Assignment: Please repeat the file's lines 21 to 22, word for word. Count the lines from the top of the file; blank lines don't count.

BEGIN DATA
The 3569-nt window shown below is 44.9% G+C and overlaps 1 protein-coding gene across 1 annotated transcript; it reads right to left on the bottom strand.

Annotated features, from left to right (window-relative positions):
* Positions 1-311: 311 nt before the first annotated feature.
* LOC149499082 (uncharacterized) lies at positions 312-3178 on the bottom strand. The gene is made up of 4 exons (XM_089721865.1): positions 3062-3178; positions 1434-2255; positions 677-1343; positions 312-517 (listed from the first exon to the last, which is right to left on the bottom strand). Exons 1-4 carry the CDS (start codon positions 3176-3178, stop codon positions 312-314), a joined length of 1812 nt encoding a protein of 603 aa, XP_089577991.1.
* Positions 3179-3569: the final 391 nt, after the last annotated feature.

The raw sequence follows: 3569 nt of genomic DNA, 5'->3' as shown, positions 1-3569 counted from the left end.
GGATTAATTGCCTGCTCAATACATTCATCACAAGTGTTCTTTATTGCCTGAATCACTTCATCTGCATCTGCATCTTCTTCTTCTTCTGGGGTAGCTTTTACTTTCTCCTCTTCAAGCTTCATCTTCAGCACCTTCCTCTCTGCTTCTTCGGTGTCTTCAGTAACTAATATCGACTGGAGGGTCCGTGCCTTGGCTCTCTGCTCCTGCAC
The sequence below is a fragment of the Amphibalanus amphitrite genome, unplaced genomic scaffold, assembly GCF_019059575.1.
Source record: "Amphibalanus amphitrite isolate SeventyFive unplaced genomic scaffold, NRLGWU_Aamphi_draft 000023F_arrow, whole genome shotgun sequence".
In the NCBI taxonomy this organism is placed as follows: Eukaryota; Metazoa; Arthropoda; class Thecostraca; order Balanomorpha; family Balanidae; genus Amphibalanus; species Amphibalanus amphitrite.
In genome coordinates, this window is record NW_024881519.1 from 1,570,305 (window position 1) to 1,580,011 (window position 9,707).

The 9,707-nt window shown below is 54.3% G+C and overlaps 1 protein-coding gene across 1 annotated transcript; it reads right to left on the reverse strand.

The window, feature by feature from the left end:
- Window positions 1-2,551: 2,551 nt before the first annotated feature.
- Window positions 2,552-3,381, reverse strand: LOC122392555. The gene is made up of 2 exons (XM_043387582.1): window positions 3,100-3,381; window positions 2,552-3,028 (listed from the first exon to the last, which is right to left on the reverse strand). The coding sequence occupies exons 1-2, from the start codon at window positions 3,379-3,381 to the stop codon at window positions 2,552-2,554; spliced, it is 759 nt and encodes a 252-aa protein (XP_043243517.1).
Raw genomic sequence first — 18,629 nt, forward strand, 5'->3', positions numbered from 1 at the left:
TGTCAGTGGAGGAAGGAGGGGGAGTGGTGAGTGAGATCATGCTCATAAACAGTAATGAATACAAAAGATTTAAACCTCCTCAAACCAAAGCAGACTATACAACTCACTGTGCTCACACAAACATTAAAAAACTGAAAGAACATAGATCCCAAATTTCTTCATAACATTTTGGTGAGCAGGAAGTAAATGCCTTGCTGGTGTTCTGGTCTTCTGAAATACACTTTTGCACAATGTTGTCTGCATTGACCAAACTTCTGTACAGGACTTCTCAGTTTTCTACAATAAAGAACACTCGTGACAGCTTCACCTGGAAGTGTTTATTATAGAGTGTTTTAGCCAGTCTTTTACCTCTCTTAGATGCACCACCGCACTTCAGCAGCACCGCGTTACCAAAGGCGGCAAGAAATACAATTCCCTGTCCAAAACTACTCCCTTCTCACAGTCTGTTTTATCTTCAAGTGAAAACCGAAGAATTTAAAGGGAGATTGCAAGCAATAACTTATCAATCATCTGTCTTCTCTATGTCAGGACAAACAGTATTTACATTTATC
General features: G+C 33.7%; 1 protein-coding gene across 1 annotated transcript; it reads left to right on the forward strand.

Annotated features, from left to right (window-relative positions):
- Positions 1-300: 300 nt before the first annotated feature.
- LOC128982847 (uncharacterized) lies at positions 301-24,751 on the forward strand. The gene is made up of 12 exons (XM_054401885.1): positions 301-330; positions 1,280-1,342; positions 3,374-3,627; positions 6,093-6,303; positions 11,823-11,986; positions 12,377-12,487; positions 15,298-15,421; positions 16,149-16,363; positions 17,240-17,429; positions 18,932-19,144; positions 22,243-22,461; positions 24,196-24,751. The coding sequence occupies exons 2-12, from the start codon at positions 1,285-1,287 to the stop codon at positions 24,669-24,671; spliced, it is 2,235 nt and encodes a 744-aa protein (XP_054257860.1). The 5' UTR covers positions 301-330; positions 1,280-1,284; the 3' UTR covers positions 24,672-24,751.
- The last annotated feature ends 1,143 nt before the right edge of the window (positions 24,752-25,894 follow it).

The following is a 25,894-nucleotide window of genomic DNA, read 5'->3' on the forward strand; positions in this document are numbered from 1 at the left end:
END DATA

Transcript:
- LOC128982847 (uncharacterized) lies at positions 301-24,751 on the forward strand. The gene is made up of 12 exons (XM_054401885.1): positions 301-330; positions 1,280-1,342; positions 3,374-3,627; positions 6,093-6,303; positions 11,823-11,986; positions 12,377-12,487; positions 15,298-15,421; positions 16,149-16,363; positions 17,240-17,429; positions 18,932-19,144; positions 22,243-22,461; positions 24,196-24,751. The coding sequence occupies exons 2-12, from the start codon at positions 1,285-1,287 to the stop codon at positions 24,669-24,671; spliced, it is 2,235 nt and encodes a 744-aa protein (XP_054257860.1). The 5' UTR covers positions 301-330; positions 1,280-1,284; the 3' UTR covers positions 24,672-24,751.
- The last annotated feature ends 1,143 nt before the right edge of the window (positions 24,752-25,894 follow it).